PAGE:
Digital Makeover

The Division of University Advancement will be launching the University’s redeveloped Web site later this month to better serve current and prospective students with an array of resources and an easy to use design.

The current Web site, which has not been upgraded since 1999, will eventually phase out as the third phase of the redevelopment process is completed.

The Web site will go through three phases and is currently going through its first phase, which includes redesigning 600 Web pages.

The pages are being prioritized by traffic visits and the home page is part of the first batch that will be revealed to UH, Marketing Director of the Division of University Advancement Darcie Champagne said.

"We have pretty much had to start from the ground up with this Web site," she said. "We have made the Web site redevelopment a never ending process – something that we will be continuing to grow and develop over time."

The planning for the Web site has been a year-long process that included focus groups with students, electronic surveys and actual in-person usability testing.

The goal of the Web site is to make it more easy to use. The organization will also change from the current departmental organizational structure to better serve students.

Students will no longer deal with difficult search engines or department Web sites, but instead, will be given all the resources on one page with links to what they are looking for without all the department tape, she said.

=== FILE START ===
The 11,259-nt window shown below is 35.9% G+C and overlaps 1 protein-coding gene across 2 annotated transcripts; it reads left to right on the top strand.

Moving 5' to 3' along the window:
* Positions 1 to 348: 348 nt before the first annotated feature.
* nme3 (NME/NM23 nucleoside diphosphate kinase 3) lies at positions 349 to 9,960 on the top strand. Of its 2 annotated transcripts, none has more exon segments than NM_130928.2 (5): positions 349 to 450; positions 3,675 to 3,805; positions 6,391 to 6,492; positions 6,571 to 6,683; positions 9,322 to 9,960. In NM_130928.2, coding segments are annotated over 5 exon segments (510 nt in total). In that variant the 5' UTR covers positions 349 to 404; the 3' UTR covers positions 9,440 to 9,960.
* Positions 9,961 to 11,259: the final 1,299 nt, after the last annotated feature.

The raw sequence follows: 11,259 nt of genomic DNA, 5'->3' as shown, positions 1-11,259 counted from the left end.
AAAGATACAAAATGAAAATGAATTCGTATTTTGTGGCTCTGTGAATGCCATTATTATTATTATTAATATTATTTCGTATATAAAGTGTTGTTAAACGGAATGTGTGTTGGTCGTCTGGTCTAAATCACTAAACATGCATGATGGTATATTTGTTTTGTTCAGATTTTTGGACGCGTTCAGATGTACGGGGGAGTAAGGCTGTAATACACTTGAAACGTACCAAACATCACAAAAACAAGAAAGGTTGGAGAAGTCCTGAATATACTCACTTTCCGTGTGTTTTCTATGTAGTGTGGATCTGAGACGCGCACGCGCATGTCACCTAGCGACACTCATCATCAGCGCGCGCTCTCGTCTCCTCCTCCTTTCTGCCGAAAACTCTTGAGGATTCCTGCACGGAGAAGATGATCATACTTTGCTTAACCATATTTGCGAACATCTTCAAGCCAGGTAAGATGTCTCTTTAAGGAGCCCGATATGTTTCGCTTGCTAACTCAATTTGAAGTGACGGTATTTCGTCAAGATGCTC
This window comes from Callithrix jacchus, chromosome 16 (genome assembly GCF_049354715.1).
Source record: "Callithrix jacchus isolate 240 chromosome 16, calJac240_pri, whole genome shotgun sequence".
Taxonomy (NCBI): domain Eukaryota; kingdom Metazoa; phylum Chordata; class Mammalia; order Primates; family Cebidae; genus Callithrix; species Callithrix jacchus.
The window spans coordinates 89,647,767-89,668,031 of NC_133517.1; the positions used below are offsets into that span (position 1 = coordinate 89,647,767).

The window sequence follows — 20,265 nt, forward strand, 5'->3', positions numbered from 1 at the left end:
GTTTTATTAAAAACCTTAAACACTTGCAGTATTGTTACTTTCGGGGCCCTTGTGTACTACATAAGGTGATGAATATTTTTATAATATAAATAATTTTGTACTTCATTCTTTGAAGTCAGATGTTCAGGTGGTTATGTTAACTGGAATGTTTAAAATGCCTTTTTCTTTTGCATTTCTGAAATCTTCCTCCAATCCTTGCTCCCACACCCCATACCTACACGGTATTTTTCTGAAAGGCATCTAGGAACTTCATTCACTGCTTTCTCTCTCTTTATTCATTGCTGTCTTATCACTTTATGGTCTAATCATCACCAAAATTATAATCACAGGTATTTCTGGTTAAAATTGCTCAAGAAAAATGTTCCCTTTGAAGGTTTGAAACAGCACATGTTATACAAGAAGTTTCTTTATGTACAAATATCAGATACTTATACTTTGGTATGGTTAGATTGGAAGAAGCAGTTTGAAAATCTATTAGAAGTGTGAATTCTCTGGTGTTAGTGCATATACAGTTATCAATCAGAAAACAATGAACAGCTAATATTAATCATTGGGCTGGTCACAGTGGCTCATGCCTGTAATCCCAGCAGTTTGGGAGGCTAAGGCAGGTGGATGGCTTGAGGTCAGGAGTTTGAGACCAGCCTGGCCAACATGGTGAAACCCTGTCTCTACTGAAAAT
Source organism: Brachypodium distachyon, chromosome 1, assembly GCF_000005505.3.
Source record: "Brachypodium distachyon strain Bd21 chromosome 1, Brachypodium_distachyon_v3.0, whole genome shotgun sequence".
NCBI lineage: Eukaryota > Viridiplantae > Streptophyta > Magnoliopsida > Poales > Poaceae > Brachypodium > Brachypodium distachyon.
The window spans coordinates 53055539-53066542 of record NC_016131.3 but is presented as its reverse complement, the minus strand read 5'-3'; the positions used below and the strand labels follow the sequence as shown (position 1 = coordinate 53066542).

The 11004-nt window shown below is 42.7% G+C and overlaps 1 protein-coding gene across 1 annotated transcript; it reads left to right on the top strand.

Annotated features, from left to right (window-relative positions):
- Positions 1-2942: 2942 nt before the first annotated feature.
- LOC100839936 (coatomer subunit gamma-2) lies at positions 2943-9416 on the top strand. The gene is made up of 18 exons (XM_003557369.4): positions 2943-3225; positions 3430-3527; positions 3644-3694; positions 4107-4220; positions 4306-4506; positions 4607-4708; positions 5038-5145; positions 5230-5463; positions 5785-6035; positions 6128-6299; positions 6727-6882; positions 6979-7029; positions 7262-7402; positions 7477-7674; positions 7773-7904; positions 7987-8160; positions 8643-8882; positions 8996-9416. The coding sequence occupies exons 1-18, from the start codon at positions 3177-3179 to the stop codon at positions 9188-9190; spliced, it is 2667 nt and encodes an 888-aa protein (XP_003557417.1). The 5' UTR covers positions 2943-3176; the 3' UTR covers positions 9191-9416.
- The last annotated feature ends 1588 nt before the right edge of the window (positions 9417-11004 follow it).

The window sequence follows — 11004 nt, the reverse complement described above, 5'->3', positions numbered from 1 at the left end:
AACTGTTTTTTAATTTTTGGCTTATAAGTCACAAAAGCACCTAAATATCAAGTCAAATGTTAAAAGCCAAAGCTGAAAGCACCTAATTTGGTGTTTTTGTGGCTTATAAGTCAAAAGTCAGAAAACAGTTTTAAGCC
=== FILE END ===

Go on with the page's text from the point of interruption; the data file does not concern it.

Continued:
The site will have a more consistent look throughout each page, starting with the current and prospective pages and eventually going into department pages, which are included in phase three of the project.

Students will be able to go to a simple layout page for easy accessibility to resources and issues that concern them.

Checklists will also be available with step-by-step directions for things like applying for graduation and enrolling in classes.

"I had to apply for graduation and my advisor told me to do it online, but when I tried, it wasn’t as simple as he made it seem," said psychology senior Erika Buenu. "I ended up finding a friend who had already done it and got directions from her. It was really frustrating. I had no direction when online."

Being much more visually appealing and easy to use, the site will hopefully help change the University’s image, Champagne said. A prototype of the new site is available online at for students to explore.

The site will contain more aesthetically appealing images and feature stories of student life and campus activities.

"I really hope that the new site is a step toward changing current impressions and the tools are going to make a huge difference in serving current students," said Champagne.

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